Today, I’m going to take a break from talking about board games so that I can teach YOU how to talk about board games! There’s a lot of terminology that we take for granted and I realized that I don’t really define my terms all that well. Get ready! This is going to be… Dictionary-esque! Don’t take these definitions as the end all and be all! If you really disagree with me, let me know!
Board Game: That’s right! We’re going to slow things right down. A board game is a game that usually comes in a box, has tangible components and is meant to be played with people, sitting around a table, usually with some kind of real representation of what you all are doing. Monopoly is meant to be played with other people, has fake money that you can touch, components that you move around, and a board that you move around on. Fair enough? There are TONS of exceptions to the above, but that’s where we start.
European Game: This is going to be less a definition than a philosophy. European games tend to be less about getting into conflicts with other players and more about building something of your own, racing to a conclusion against other players. It’s like actual auto racing, if everyone had their own lanes and couldn’t go interfere with another player’s progress. European games are best exemplified by something like The Settlers of Catan, where the most conflicty thing you can do is build a road that cuts your friend out of an area of the board. Come to think about it, things get VERY heated when you build a road that cuts your friend out of an area of the board. Okay, European Games do have conflict, but they tend to be less about war, and more about animal husbandry.
Ameritrash Games: These are games that traditionally forego balance and amazing mechanics for theme. These days, Ameritrash and Eurogaming tend to be blending together, but think of something like Risk Legacy- it’s not very well balanced, but the theme is BALLS TO THE WALL. That’s an Ameritrash Game. Most games exist on the spectrum between European Game and Ameritrash Game.
Collectible Games: These games usually come in blind packs, where you can’t see what’s inside. There are components which are rarer to acquire than other components, and so you end up chasing them down. These can become worth quite a lot of money, like in Magic: The Gathering, or the game can tank and your collection can become worthless.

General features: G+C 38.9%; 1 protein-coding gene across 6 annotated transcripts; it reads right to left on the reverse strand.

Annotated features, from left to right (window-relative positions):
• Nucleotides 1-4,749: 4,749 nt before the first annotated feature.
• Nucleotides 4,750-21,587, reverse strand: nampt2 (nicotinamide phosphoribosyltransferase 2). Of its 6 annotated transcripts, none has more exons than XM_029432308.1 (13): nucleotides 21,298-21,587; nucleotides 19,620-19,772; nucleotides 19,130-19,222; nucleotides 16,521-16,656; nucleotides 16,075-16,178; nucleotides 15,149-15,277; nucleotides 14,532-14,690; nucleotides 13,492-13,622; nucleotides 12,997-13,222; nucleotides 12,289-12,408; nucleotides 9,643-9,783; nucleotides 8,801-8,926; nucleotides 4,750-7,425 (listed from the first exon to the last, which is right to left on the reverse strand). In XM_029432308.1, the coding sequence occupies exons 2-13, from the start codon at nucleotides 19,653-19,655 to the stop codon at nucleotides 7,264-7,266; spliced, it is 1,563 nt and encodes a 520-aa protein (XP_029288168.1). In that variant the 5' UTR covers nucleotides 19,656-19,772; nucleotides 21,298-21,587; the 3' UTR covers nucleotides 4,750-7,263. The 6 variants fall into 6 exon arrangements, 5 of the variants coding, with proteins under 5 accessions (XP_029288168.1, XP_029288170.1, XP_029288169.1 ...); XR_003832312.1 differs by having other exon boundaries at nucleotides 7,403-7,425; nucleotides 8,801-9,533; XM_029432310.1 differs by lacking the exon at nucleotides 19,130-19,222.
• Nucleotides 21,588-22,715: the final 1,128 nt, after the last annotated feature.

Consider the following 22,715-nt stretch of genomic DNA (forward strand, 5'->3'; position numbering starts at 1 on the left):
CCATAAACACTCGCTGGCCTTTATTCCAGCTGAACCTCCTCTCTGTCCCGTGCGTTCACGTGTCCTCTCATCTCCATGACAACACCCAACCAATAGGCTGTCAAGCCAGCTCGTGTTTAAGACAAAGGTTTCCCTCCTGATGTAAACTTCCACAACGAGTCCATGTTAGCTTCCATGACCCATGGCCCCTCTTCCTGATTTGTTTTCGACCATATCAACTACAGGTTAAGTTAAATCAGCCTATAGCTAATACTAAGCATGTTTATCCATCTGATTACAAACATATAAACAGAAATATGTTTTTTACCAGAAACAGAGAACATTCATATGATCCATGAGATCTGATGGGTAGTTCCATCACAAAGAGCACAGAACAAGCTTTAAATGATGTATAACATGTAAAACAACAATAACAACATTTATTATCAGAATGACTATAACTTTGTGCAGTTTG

Mechanics: The guts of the game. Strip away the theme of a game and get down to how you actually play. The mechanics of Monopoly are simple: Dice roll to move, money to purchase property and houses, follow space instructions, roll doubles go again, roll 3 doubles go to jail, land on a space owned by another player pay rent, you’re allowed to trade property and cards between players for barter or money. That’s how Monopoly works. It’s easier to explain with the actual terminology of the game, but you could abstract it even further if you wanted to. Bad Mechanics=Bad Game. The best games tend to have simple, easy to understand mechanics that allow a player to make meaningful choices- The mechanics of Chess are good mechanics.
Flavour: Or THEME! Once you have your mechanics, what is the theme of the game? Even chess has a theme, although it doesn’t need one. It could just be different geometric shapes on a board and you could play the same game. The flavour of the game is going to bring it to life and appeal to different people. Chess could have a futuristic flavour, or a stone age flavour. Usually the flavour gets people into the headspace of the game and allows them to become immersed. A good game with a great flavour is Dead of Winter, previous reviewed on the website.
Miniatures Game: A game that is primarily played with miniature representation of things, such as army men or space ships. The miniature usually represents a whole host of concepts, making these games complicated and hard to learn. Warhammer 40k is a great example of a miniatures game that is VERY hard to learn. The X-Wing miniatures game is actually very EASY to learn, and quite good.
War Game: A game that represents War in all of it’s interesting facets. Sometimes the game is individual soldier level, or it can scale all the way up to world wide war.
Role Playing Game: A game where you play as a character, and make decisions in the game based upon the character that you have created. These kinds of games are usually moderated by an umpire, as they allow you to make decisions that aren’t accounted for by the strict rules of the game. Dungeons and Dragons is the obvious example of a Role Playing Game.